I vacillate between thinking this would have happened no matter what (because of my worried predisposition and a family history of mental health issues), and thinking that maybe having three sons in three years and a husband working full time + working on a masters degree in an isolated village in the middle of nowhere made this happen.  At this point I've decided it doesn't matter.  It is what it is. I suffered. I persevered.  I triumphed.

Now the important thing is to keep it from happening again.  
That's where Prozac, therapy,
and a million other little things I do to keep my sanity come in.  

  • Getting enough sleep
  • Maintaining a consistent routine
  • Journaling
  • Time with friends
  • Praying
  • Keeping a Gratitude Journal
  • Working out
  • Reading for pleasure
  • Playing music
I hope that as I work to stay in the moment, being present, I will be less likely to walk away from an experience not having actually experienced it.

I "graduated" from therapy this week.  It feels amazing. I know what shapes the anxiety takes. I can see it coming, and I know what steps to take to get it under control.  It still feels scary sometimes.  Overwhelming.  But for the most part, I know it will never be as bad as it was. And that brings great peace.

I believe, finally, and maybe for the first time, that I can have a panic-free future.  It will require some vigilance on my part, but every effort is worth it.

I dedicate this post to all the anxiety sufferers out there.
Know that you are not alone,
that the only way out is through,
and that with time, you can be well.


Swim Party

The final Friday we were in Washington, the boys had filled their Kindness bead jar.  So we took advantage of being in town, and went to the pool for one last celebratory hurrah!

Wyatt did amazingly well.  He warmed right up, and even floated on his own in the pool.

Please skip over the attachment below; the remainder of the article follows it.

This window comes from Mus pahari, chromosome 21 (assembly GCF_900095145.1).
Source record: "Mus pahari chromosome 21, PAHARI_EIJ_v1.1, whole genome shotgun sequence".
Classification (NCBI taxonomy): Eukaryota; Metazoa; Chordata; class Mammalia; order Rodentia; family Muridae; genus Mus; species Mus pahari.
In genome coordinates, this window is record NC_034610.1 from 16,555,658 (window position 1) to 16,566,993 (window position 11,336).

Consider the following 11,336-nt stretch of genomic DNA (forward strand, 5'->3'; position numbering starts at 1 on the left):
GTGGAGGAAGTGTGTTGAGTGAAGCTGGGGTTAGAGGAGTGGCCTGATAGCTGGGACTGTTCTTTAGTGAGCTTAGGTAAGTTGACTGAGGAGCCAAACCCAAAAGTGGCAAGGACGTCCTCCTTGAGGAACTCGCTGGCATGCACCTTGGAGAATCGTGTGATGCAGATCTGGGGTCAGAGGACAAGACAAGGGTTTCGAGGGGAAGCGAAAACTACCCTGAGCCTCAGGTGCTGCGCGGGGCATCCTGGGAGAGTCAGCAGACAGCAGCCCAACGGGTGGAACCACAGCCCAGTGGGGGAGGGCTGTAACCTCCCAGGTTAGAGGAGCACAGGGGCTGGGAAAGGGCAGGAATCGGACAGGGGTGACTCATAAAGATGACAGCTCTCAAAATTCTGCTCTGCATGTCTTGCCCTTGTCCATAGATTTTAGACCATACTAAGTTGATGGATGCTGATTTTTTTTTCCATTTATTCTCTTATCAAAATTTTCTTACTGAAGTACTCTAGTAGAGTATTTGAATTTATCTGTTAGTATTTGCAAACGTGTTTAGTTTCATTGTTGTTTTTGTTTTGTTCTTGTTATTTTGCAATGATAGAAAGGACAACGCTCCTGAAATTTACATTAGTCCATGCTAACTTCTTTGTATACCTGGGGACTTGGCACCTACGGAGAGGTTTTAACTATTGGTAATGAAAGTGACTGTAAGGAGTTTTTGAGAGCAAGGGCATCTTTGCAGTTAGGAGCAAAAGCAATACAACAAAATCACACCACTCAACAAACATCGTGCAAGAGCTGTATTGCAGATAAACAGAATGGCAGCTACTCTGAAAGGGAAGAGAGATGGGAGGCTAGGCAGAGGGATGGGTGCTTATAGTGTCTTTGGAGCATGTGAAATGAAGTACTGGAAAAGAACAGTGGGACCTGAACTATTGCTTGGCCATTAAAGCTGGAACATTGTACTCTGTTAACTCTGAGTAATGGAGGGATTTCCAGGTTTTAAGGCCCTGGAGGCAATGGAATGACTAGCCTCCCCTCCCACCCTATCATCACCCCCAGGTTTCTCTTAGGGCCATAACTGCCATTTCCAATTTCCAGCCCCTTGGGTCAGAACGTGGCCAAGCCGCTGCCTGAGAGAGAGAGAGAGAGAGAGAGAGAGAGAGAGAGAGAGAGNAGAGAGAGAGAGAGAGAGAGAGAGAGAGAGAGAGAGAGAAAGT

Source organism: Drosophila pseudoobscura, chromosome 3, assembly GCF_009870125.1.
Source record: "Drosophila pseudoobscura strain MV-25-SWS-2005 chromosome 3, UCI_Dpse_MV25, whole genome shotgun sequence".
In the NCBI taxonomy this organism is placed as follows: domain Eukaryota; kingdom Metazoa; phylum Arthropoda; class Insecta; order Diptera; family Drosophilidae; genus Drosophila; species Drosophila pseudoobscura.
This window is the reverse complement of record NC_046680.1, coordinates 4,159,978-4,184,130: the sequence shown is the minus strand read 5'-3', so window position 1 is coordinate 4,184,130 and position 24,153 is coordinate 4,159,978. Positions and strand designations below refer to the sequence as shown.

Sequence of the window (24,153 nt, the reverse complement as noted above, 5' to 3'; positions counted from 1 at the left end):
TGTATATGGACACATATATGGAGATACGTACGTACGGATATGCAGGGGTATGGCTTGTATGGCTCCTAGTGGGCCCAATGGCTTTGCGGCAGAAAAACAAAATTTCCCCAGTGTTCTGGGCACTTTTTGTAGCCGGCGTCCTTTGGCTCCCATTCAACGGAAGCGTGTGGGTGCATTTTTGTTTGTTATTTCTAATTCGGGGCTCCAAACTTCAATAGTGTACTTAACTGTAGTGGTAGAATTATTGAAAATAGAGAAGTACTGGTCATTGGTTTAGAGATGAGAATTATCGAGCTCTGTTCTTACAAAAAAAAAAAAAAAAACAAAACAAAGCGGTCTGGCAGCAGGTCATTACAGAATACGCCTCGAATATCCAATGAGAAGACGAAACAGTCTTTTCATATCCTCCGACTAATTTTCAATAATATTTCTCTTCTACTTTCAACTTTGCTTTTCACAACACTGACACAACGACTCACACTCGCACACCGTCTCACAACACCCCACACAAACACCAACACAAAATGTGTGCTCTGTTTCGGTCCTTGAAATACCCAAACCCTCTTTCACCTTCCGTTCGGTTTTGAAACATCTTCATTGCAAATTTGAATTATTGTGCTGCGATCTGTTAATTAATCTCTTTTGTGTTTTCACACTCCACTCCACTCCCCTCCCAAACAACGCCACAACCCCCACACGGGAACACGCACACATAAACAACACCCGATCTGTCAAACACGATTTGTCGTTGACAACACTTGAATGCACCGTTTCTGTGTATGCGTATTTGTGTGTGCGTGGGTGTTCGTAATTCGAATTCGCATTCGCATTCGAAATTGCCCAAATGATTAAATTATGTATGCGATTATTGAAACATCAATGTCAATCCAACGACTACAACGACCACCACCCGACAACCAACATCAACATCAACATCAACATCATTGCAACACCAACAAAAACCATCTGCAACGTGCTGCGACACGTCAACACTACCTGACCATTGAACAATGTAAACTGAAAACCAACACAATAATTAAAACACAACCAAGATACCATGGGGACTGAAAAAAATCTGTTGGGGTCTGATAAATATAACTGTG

Afterward he was very concerned about how wrinkly he was.

{Wyatt with Papa}
When we finished swimming, we had everyone come back to our rental house and had pizza together.

{Logan with Nanny}
It was bittersweet-- knowing we wouldn't be seeing our people (or the pool) again for a long time was very sad!


This is it... Is this it?

Is it hard for anyone else to get rid of baby stuff? I was so sad to sell the twins' nursery furniture three years ago.  Now we're selling Wyatt's high chair, and even though he doesn't fit in it anymore, I am sad to see it go.  He's nearly done with diapers, and I've already weeded through the playroom to get rid of toys that are for babies under two...

We're still not sure if we'll have more. 
But if I were a betting woman, I'd bet we're done. 
Which surprises me. 

The emotions about that are so conflicting. I feel relief coupled with deep grief whenever I imagine our future with just the three boys.  I ache for a girl. To have a daughter, a mini-me.  Tiny fingernails painted, tutu on, sparkly Dorothy shoes, twirling for me in the living room.  To have a sister for these boys, someone to soften the rowdiness.  A little princess for Josh to adore.

On the other hand, I am so blessed.  Being these boys' mom is better than anything I ever imagined.  Curling up on our bed with them after a long day, reading Mercer Mayer books, smelling just-washed heads, is a dream come true.  Spontaneous hugs and I love you's along with the hilarious things they say (Jack the other day said, "Mom, if we had a pet spider, it wouldn't have to be hairy, it would eat all the flies in our house and would never go hungry") make all the hard work worth it.

It almost feels greedy to wish for a girl.  To desire a daughter when we have three healthy sons.  

I guess only time will tell.  God only knows what's in store for our future.  But for now, I am trying to enjoy the three I was blessed with, even if they won't wear pink ruffles for me!


Health Care in the Bush

I received so many questions about life in the bush that I will be breaking the answers into several posts. For today I decided to start with questions about health care.

I had a lot of questions about health care in the bush. Particularly prenatal care.  When a woman gets pregnant in the village, she generally seeks prenatal care in Bethel, a thirty minute plane ride away, although some may choose to go all the way to Anchorage (an additional hour-long flight from Bethel).